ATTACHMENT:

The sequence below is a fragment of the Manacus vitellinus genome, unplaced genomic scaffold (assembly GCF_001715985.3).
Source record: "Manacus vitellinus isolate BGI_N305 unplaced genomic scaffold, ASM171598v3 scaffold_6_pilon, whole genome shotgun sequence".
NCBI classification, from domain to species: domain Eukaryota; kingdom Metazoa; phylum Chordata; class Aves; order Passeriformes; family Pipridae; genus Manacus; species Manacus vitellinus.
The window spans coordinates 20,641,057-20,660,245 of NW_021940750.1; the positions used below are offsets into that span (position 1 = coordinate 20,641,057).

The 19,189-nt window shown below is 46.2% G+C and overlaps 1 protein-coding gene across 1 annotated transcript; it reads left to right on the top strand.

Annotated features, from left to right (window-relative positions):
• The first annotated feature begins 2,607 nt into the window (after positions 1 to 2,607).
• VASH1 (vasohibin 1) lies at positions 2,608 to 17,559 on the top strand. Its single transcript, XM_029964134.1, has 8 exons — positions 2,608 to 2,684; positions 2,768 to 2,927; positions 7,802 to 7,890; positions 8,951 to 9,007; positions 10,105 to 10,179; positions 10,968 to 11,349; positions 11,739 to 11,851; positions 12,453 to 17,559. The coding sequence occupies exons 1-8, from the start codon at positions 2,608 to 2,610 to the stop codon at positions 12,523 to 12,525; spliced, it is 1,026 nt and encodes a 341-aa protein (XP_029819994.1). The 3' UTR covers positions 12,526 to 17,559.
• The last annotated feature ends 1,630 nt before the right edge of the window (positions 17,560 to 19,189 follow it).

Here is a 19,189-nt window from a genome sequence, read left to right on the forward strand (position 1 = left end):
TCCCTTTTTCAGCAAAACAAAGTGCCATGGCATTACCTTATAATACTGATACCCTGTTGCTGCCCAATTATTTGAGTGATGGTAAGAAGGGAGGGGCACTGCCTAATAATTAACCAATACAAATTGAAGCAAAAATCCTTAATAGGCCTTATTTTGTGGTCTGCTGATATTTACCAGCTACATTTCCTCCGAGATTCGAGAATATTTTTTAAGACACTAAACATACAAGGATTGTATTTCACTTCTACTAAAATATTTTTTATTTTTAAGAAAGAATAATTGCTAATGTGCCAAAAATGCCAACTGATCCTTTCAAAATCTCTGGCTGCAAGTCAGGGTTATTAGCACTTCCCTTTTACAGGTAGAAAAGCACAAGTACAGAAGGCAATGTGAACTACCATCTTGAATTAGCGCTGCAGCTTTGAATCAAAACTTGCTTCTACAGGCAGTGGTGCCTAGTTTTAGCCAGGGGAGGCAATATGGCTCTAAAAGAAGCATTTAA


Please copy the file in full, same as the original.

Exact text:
The sequence below is a fragment of the Manacus vitellinus genome, unplaced genomic scaffold (assembly GCF_001715985.3).
Source record: "Manacus vitellinus isolate BGI_N305 unplaced genomic scaffold, ASM171598v3 scaffold_6_pilon, whole genome shotgun sequence".
NCBI classification, from domain to species: domain Eukaryota; kingdom Metazoa; phylum Chordata; class Aves; order Passeriformes; family Pipridae; genus Manacus; species Manacus vitellinus.
The window spans coordinates 20,641,057-20,660,245 of NW_021940750.1; the positions used below are offsets into that span (position 1 = coordinate 20,641,057).

The 19,189-nt window shown below is 46.2% G+C and overlaps 1 protein-coding gene across 1 annotated transcript; it reads left to right on the top strand.

Annotated features, from left to right (window-relative positions):
• The first annotated feature begins 2,607 nt into the window (after positions 1 to 2,607).
• VASH1 (vasohibin 1) lies at positions 2,608 to 17,559 on the top strand. Its single transcript, XM_029964134.1, has 8 exons — positions 2,608 to 2,684; positions 2,768 to 2,927; positions 7,802 to 7,890; positions 8,951 to 9,007; positions 10,105 to 10,179; positions 10,968 to 11,349; positions 11,739 to 11,851; positions 12,453 to 17,559. The coding sequence occupies exons 1-8, from the start codon at positions 2,608 to 2,610 to the stop codon at positions 12,523 to 12,525; spliced, it is 1,026 nt and encodes a 341-aa protein (XP_029819994.1). The 3' UTR covers positions 12,526 to 17,559.
• The last annotated feature ends 1,630 nt before the right edge of the window (positions 17,560 to 19,189 follow it).

Here is a 19,189-nt window from a genome sequence, read left to right on the forward strand (position 1 = left end):
TCCCTTTTTCAGCAAAACAAAGTGCCATGGCATTACCTTATAATACTGATACCCTGTTGCTGCCCAATTATTTGAGTGATGGTAAGAAGGGAGGGGCACTGCCTAATAATTAACCAATACAAATTGAAGCAAAAATCCTTAATAGGCCTTATTTTGTGGTCTGCTGATATTTACCAGCTACATTTCCTCCGAGATTCGAGAATATTTTTTAAGACACTAAACATACAAGGATTGTATTTCACTTCTACTAAAATATTTTTTATTTTTAAGAAAGAATAATTGCTAATGTGCCAAAAATGCCAACTGATCCTTTCAAAATCTCTGGCTGCAAGTCAGGGTTATTAGCACTTCCCTTTTACAGGTAGAAAAGCACAAGTACAGAAGGCAATGTGAACTACCATCTTGAATTAGCGCTGCAGCTTTGAATCAAAACTTGCTTCTACAGGCAGTGGTGCCTAGTTTTAGCCAGGGGAGGCAATATGGCTCTAAAAGAAGCATTTAA